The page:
Why We Fight Today… and Tomorrow?

Two news items highlight how divisive public schooling in the United States is today, and how much worse it could potentially be were we ever to adopt a national curriculum.

The first article tackles Banned Books Week, an event organized by the American Library Association, the American Civil Liberties Union, and other groups, that will feature readings all over the nation of controversial books like Judy Blume’s Forever and Robert Cormier’s The Chocolate War. According to the ALA, in 2006 there were over 546 challenges to books held in public and school libraries. Unfortunately, what the article neglects to mention is that in our public schools and libraries such battles are both inevitable and, no matter what the outcome, always result in the crushing of someone’s rights. As long as libraries are paid for by all taxpayers, all taxpayers have equal rights to demand both that the libraries carry the books they want and NOT carry material they find objectionable. One man’s book-banning battle is another’s revolt against compelled support of repugnant speech.

In Okinawa, Japan, the subject of the second article, we see just what kind of widespread acrimony a national curriculum can produce, again because all people are forced to support teachings imposed by the most politically powerful group, and because there is no alternative to government-sanctioned content, no matter how controversial that content might be. According to The Japan Times, on Saturday roughly 110,000 people rallied in Okinawa to protest a directive from Japan’s education ministry that history textbook publishers strike references in their books to military-imposed civilian suicides in the 1945 Battle of Okinawa. Were the United States ever to adopt a national history curriculum, imagine the fights we’d have over the treatment of race, religion, class, etc? And we don’t even have to think about something as inherently values-laden as history. Just look at the acrimony that’s accompanied our on-going “reading wars” and you can easily imagine the conflict any national standards would cause.

Debunking Coercion

The Congress for the New Urbanism has responded to my July policy analysis, Debunking Portland, with a paper titled, Debunking Cato. I am posting my reply on the Antiplanner blog.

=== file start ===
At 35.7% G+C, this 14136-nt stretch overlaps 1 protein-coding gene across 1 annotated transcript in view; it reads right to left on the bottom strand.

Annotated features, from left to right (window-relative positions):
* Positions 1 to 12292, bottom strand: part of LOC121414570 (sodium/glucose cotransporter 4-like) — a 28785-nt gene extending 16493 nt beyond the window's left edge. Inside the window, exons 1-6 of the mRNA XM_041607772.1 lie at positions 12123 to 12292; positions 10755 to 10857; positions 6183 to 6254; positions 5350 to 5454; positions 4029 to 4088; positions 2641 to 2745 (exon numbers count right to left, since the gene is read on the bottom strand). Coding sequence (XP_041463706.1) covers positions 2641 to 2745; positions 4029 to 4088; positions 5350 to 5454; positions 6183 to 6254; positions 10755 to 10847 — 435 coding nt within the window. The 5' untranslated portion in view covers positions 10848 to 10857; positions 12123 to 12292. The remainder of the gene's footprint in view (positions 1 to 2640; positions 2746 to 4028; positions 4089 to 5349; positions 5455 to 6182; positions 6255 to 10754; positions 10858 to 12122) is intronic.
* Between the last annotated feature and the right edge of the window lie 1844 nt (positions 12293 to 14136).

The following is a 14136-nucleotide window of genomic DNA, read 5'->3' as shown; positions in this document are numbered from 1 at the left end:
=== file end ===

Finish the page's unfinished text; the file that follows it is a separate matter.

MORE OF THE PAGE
New Urbanism refers to a recent architectural fad that includes mixed-use developments (retail and housing in the same complex), high-density housing (either multi-family or single-family on tiny lots), and pedestrian-friendly design (limited parking and storefronts on sidewalks instead of facing large parking lots). There is a demand for this type of development and no one objects to developers meeting that demand.

Portland, however, has decided to go far beyond market demand by imposing this type of development on many people. An urban-growth boundary has driven up the cost of single-family housing and the city uses subsidies, including tax-increment financing and below-market land sales, to promote high-density housing. A member of the Portland city council (and leading candidate for mayor) has even said that no new housing should be built in Portland that does not meet New Urban densities and designs.

My paper shows that Portland has achieved very little from this massive and cost coercion. The Congress for the New Urbanism basically argues that it has achieved slightly more than my paper says. But those benefits are still so tiny that they are overwhelmed by the costs to homebuyers, commuters, and taxpayers in the region.

Some people in the Congress for the New Urbanism say they merely want to build for the market and do not support coercive policies. Lovers of freedom can support New Urbanist efforts to dismantle obsolete zoning codes that prevent developers from meeting market demand for New Urban designs.

By the same token, I note in my reply, New Urbanists who oppose coercion cannot defend Portland’s policies, which are based almost entirely on coercive land-use regulations, taxation, and subsidies. Those policies don’t produce the benefits claimed for them and they do impose huge costs on the cities that apply them.

Police Create Roadblock to Collect DNA Samples for Private Research Firm

(This story was originally sent last week by Declan McCullagh to his politech e-mail group. Most of Declan’s e-mail follows.)